Mr. GOLDBERG. Senator Case, may I comment on that? The Charter just says peace-loving countries, and we didn't look particularly peace loving in the Vietnam situation, but isn't it similar to the whole concept of recognition of countries by traditional concepts of international law. You recognize the country in power. You didn't do it on the basis of a good conduct medal. And as I reflect upon international affairs, I think the interests of our country in recognition policy are far better served by recognizing any country that is in power. We

get advantages from doing this. We have people on the spot who can tell us what is happening. If we then apply the good conduct concept we should not accept half the nations of the world. And perhaps half of the nations of the world would not accept us.

Senator Case. Then comes the point at which the average person in this country will say, "I will be damned if any of my hard-earned money is going to support those jerks.”

Mr. GOLDBERG. Yes, I agree it is very difficult. But our national interest, and I think the world's interest, is served in doing what John Marshall did in interpreting the Constitution of the United States, by saying that the language of the Charter when it says peace loving really means the peoples of the world. It would not be too much of a gloss to say that the peoples of the world want peace. A government at any given moment may be a very bad-acting government but I think we can safely assume the peoples of the world want peace, and on that assumption interpret the Charter accordingly.

The CHAIRMAN. We used the term peace loving. Senator Vandenberg used to say you had to be peace living also.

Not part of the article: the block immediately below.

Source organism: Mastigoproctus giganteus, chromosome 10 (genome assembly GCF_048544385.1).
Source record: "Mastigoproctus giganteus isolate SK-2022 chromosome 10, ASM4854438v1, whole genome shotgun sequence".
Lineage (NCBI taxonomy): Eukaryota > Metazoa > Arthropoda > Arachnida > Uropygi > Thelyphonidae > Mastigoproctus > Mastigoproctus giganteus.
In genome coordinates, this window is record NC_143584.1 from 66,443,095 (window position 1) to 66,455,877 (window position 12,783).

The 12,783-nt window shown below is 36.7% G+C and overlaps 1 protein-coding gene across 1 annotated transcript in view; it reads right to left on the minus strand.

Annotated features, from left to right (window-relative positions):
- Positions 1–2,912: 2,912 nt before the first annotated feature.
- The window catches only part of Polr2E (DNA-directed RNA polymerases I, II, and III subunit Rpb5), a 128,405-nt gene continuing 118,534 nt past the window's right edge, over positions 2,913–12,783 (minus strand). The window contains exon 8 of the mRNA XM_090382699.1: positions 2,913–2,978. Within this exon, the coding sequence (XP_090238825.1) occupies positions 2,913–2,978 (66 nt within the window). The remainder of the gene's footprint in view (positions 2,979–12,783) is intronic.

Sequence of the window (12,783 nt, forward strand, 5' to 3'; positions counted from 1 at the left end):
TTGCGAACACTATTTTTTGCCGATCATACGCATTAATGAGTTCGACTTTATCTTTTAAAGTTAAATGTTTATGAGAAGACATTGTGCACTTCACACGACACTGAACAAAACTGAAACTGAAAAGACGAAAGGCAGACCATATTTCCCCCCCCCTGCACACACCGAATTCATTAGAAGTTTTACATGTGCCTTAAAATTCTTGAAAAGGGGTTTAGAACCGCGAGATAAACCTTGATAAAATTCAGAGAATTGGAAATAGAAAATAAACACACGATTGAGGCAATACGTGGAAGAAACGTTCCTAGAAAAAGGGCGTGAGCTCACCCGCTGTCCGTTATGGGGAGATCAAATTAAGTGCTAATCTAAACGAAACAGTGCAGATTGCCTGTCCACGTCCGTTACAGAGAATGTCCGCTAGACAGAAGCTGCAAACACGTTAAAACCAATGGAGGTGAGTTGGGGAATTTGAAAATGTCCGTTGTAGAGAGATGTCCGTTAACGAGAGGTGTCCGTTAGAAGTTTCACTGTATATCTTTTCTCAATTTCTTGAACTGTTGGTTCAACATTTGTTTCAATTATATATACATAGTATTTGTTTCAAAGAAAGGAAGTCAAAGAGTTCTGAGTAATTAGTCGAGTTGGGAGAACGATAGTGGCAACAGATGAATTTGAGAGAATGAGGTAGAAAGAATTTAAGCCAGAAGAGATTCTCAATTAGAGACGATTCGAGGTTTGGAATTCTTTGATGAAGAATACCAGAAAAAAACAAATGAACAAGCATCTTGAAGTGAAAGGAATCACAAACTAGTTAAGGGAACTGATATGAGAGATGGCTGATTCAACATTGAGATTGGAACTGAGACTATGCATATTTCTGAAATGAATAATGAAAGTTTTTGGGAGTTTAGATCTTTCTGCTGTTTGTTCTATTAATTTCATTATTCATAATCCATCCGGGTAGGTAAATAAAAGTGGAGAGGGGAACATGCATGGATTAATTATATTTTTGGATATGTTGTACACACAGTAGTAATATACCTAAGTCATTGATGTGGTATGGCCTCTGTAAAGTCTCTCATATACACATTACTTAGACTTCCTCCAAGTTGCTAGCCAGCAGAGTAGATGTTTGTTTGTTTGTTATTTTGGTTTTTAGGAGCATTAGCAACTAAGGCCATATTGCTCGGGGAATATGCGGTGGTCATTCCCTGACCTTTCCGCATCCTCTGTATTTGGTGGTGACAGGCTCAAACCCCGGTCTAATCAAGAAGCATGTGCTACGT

Mr. STASSEN. Mr. Chairman, I think Senator Case's point is very good that we should have in mind that if they are universally accepted into membership it is on the basis that they then take the commitment of the Charter. That doesn't mean they are going to live up to it but that is the prerequisite. They agree to abide by the Charter and take that commitment. Then they are within the framework and structure, I did propose in my draft for study, that we say specifically membership in the United Nations through such acceptance of the obligations contained in this Charter by the effective governments of any state shall not constitute approval of such government by the United Nations or by the member states of either the form, or the personages or practices of such government. I think you do then have to add something like that, if you open up the universality.

The CHAIRMAN. Senator Percy ?
Senator Percy. I would rather yield to Senator Case.
The CHAIRMAN. I thought he said he was through.

DANGER OF POLITICIZING OF WORLD'S PROBLEMS Senator CASE. I just have one general line of question which has already been touched on by all of you, I think.

Dr. Moynihan has sort of expressed in various ways his very brilliant and anguished cry. I think there is more than just feelings of resentment that are involved here. Here is a real serious question as to whether the politicizing of the world's problems hasn't gone very far. As he suggests, India ought to go to work—instead of crying that we won't share our wheat with them to deal with population problems, and to stop advising us about our moral conditions. That tendency is encouraged by the proliferation of the United Nation's effort through institutional means to deal with these problems under the political control of the present sort of arrangement that we have in the world. Everything that I know is affected by this. The Law of the Sea Conference ran into the question of trying to set up an arrangement for fair, wise mining of the deep to bring up these minerals and what not. But you run into problems of upland coun